1)  For your information, Modbus is inherently half duplex because the Master has to wait for the slave to process its request and then reply.  Therefore masters are (almost) never programmed to take advantage of full duplex operation for Modbus because it's too complex and statistically not worthy of the effort. 4 wire RS-485 is for full duplex operation. 2 wire RS-485 is for half duplex operation. If you can configure it, use half duplex for Modbus. 2)  Connections to convert 4 wire (full duplex) to 2 wire (half duplex) historically jumpered  the (-) together:  Rx- jumpered to Tx- and the (+) drivers were jumpered:  Rx+ jumpered to Tx+ However, on a recently purchased USB/RS-485 converter (FTDI chipset), I found it would not communicate when I jumpered it like I've done for years.  When I removed the jumpers and used only 2 terminals, it operated OK.   So some experimentation might be needed for half duplex operation from a device capable of 4 wire full duplex operation. 3)  I have no familiarity with either ABB or Omron, so I'm confused about choosing RS-232 for port 2.   The SDA+, SDA-, RDA+, RDA- designations are 4 wire RS-485 designations, not RS-232.   If you are using port 2 for RS-485 communiations, then you can't configure the port for RS-232.  RS-232 is not compatible with RS-485 without a hardware converter.   
  12. I think you are a Modbus expert.

    I  need advice for communication modbus Tcp Fx5U to Fx5U

    Thank you.

  13. Janitza UMG96RM RS485 Bus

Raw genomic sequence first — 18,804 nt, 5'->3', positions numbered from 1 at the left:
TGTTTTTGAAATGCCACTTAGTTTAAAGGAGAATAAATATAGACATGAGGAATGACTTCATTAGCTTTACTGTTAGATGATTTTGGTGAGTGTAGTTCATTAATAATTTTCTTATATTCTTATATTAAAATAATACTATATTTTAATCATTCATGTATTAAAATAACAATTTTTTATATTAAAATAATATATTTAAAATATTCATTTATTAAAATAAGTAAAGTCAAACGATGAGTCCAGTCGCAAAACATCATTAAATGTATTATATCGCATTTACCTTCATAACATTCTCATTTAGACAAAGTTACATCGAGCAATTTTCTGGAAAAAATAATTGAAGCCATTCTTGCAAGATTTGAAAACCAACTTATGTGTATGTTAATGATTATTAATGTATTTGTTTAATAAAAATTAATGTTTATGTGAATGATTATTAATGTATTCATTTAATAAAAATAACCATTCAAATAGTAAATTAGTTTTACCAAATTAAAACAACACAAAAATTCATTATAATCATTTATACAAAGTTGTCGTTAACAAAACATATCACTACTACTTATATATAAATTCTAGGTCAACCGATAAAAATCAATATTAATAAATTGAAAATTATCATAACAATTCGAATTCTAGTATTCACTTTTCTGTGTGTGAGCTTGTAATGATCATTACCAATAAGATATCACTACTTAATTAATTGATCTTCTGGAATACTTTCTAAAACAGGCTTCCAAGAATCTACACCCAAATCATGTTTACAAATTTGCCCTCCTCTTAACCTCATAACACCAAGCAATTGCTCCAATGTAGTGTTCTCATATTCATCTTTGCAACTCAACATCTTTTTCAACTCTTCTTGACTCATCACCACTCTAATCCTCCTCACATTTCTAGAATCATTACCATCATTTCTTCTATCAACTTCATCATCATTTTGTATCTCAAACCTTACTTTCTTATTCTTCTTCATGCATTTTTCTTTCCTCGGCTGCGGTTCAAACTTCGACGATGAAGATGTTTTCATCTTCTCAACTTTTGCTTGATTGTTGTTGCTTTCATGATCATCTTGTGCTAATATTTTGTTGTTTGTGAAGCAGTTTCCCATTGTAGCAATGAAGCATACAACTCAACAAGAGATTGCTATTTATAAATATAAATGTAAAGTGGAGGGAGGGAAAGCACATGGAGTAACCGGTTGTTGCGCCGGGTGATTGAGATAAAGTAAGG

What you've got Page 9 in the manual shows that the RS-485 port uses the Modbus RTU protocol.   RS-485 defines the electrical characteristics of the bus, but Modbus defines the rules of communications: who talks, who listens, timing, what the format of the messages is, error checks and what the error handling is. Nothing happens Nothing should happen when you connect your Janitza to your PC via RS-485. Modbus is a master/slave protocol.  In Modbus, slave/servers never speak unless they are asked for information or acknowledge a message sending them data.  The Janitza box is a Modbus RTU slave.   It is sitting there waiting for a command from a Master/client.   You haven't sent it a command.   So it is silent.  You need to obtain a Modbus Master application program for your PLC and then program the master application to ask the Janitza slave for the data you need.   Modbus is a project.   There is nothing plug-and-play about Modbus. Power The power used by the RS-485 communications port is derived from the power to the Janitza itself. Signal Ground The implementation of RS-485 is all over the map.   RS-485 should have a signal ground wire - Profibus DP is RS-485 and since it was an engineered implementation of RS-485 it has not only the 3rd wire but bias (driver lines connected to Vcc and gnd) at the master and selectable termination.  But the companies that implement RS-485 for Modbus sometimes do a pretty poor job of implementing either RS-485 or Modbus.   In the absence of a signal ground the 485 circuit 'finds' a ground somewhere to reference.  When things are good, that ground potential is close to the true signal ground. When things are bad, the ground potential between the master and various slaves exceeds the common mode voltage limitations of RS-485 and the bus communications ceases.  The typical work-around is to use RS-485 repeater-isolator modules to break the ground loop created by excessive common mode. Grounding the shield on the comm cable Good idea to use quality communications grade cable with twisted pair(s) and to ground the shield at one end. RS-485 connections Driver line A is supposed to connect to A, B to B, (+) to (+), (-) to (-), depending on how the driver lines are labeled.  But some vendors label the lines the opposite of others (some divisions in large companies that never talk to each other label the 485 driver lines the opposite of the other's).   So when you've got your Modbus RTU master programmed and it can't get 485 to communicate to the slave, one of the first things to try is to swap the driver lines on one end to see if that's the issue.  On the bench at baud rates below 28K baud, terminating resistors generally aren't needed.  I install them in the field, but termination becomes more critical at higher baud rates. serial settings RS-485 is a serial bus.  The serial settings for both devices MUST be identical - baud rate, 1 start bit, 8 data bits, and parity.  Check and recheck serial settings.  Most devices do not recognize serial setting changes until you cycle the power to the device, so cycle the power and the check again.